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Egyptian Islamists and the rule of law

Published in Ahram Online on December 29, 2012

The public prosecutors who protested against the manner in which the president dealt with the prosecutor-general stand in the tradition of a courageous Cairo Police Commissioner of a century and a half ago

The National Archives of Egypt holds a remarkable collection of documents which were produced by 19th-century legal institutions and which attracted the attention of only a handful of historians.

The most significant of these institutions is Maglis al-Ahkam, a legal body that was founded in the early 1840s and which was the highest court in the land until it was abolished in the 1880s. Among the thousands of criminal cases that were adjudicated by this lofty institution is the following case which I found myself re-reading in light of recent developments we have been witnessing over the past few weeks.

The case goes back to 1858. It took place in what was known as al-Haswa desert, and which is now occupied by al-Abbasiya district in north-eastern Cairo. More specifically, the case in question took place in an estate belonging to Ilhami Pasha, who was the grand-nephew of Said pasha, Egypt’s ruler at that time.

When a slave called Sultan disappeared from the estate without permission, the overseer of the estate stables, a man called Omar Bey Wasfy, decided to teach him a lesson upon his return. He ordered him lashed 1,500 lashes, something that led to Sultan’s death.

Despite the many interesting details that the record of this case contains, specifically, the vivid description of what happened to Sultan’s body as a result of the beating, what really attracted my attention when I first read it in the National Archives more than ten years ago was the reaction of Sultan’s fellow slaves to the manner of his death.

Immediately after Sultan’s death, twenty six slaves escaped the estate and marched through the desert heading for Cairo proper, and specifically to the headquarters of the Cairo Police, located in Azbakiya. There, they officially presented a deposition accusing Omar Bey Wasfy of murder. As further evidence of their bravery and their awareness of their rights, they insisted that they would not return back to the estate except if accompanied by the chief forensic coroner who, they demanded, should perform a post-mortem examination on Sultan’s body to ascertain the cause of death.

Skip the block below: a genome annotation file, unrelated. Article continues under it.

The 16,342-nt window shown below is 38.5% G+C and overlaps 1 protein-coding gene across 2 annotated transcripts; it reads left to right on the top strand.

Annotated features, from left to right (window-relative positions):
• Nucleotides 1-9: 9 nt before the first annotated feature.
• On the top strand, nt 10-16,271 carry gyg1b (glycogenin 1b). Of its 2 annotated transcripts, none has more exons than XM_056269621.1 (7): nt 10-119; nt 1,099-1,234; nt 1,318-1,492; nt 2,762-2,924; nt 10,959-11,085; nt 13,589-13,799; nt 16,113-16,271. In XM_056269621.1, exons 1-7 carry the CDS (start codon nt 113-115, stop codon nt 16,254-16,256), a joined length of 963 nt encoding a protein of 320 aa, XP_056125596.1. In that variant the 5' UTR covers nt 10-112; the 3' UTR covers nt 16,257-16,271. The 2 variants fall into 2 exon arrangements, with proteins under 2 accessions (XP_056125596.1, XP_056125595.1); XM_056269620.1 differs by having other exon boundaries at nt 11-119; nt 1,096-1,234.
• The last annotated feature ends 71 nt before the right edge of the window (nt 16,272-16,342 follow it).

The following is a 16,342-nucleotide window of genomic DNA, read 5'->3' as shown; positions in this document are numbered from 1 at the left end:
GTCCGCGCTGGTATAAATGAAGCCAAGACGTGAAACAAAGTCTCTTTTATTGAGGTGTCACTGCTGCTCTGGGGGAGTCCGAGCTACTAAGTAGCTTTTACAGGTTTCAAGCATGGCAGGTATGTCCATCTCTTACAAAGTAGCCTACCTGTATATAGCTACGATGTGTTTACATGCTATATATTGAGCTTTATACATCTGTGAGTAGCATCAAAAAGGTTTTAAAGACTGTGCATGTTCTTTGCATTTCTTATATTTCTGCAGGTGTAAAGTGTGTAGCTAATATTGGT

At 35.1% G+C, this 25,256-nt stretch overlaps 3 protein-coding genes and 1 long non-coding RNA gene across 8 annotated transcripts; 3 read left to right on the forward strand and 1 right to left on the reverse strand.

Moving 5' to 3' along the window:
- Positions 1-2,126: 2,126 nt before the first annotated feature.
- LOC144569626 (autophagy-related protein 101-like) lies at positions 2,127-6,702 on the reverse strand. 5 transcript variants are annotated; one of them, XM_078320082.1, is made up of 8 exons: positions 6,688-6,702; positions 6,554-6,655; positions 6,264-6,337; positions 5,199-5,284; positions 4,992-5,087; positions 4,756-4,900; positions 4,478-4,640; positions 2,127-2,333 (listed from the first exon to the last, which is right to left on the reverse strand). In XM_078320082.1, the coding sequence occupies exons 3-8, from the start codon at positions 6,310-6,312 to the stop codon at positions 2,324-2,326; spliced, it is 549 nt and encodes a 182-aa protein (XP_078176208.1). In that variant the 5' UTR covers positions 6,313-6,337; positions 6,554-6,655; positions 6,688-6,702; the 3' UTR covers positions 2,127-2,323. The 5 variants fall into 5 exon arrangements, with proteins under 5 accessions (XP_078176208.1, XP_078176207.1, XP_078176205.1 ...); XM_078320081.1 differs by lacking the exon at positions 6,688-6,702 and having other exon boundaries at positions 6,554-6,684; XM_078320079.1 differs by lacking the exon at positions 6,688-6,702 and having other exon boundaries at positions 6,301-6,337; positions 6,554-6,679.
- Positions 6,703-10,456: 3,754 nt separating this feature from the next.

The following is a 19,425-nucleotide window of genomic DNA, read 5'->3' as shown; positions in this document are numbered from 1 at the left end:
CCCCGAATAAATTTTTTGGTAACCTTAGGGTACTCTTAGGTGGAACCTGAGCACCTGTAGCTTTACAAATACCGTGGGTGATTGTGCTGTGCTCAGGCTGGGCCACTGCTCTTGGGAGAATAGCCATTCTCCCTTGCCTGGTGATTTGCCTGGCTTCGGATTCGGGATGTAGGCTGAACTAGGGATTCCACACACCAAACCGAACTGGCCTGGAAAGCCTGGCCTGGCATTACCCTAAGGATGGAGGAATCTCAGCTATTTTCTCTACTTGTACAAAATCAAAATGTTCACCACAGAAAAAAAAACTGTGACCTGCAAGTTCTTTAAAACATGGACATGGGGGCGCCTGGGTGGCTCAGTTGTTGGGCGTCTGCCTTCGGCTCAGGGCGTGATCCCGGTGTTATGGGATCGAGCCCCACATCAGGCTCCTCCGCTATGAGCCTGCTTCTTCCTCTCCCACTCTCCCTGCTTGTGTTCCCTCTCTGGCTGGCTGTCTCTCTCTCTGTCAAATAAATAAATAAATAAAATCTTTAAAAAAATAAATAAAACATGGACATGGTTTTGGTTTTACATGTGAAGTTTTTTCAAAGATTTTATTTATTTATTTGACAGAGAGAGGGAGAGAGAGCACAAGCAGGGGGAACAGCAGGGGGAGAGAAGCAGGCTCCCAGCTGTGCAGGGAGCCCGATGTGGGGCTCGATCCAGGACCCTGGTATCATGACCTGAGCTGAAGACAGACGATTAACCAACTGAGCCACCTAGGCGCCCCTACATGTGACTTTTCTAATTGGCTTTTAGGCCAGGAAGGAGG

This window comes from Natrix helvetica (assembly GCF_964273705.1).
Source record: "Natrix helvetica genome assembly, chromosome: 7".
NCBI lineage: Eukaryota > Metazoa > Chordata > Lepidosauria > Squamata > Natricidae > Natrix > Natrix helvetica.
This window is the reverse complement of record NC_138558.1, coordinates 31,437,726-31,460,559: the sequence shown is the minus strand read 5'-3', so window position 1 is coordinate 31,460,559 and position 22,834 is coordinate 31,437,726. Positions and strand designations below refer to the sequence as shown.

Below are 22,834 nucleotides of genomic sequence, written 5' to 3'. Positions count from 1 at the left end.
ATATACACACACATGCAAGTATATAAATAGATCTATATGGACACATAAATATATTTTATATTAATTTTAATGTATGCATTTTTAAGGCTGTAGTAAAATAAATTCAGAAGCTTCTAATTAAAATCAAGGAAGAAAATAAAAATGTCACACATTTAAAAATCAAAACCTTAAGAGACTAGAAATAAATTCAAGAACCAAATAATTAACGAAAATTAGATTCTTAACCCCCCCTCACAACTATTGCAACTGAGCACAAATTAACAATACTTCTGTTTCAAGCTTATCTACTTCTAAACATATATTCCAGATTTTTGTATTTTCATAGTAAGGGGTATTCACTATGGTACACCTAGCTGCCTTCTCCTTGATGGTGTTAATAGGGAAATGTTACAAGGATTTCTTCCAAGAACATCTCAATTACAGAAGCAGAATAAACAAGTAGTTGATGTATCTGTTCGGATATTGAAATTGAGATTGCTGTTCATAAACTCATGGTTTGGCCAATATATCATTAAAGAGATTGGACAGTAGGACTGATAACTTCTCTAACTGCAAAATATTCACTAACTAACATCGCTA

Equally remarkable was the position of the undertakers of the nearby Demerdash Mosque who refused to go to the estate to bury Sultan as they did not want to help the overseers of the estate in tampering with any forensic evidence.


Two days ago I went back to my notes on this intriguing police case. This time I found myself thinking neither of the courageous stand that the slaves took, nor of the principled position that the undertakers took, nor of the honourable position that the forensic doctor took when he stated clearly in his report what he had seen on Sultan’s body.

Rather, what I found most compelling was the pioneering and professional position taken by the Cairo Police Commissioner who investigated the case himself. After he had dispatched two of his assistants to the estate to arrest Omar Bey and to fetch him to the police headquarters for interrogation, and after these two assistants had failed in their mission when the guards at the estate gates prevented them from even entering the estate and effectively told them that the police jurisdiction stopped at the gates, the Cairo Police Commissioner went to the estate himself. After some dramatic carriage chase in the middle of the desert, he managed to arraign Omar Bey and to escort him to the police station.

Despite Omar Bey’s elevated social standing and despite the huge social gap that separated him from his victim who was a mere slave, the Cairo Police Commissioner handled the interrogation with diligence and professionalism. He ended up penning an eloquent report which he submitted to Said Pasha.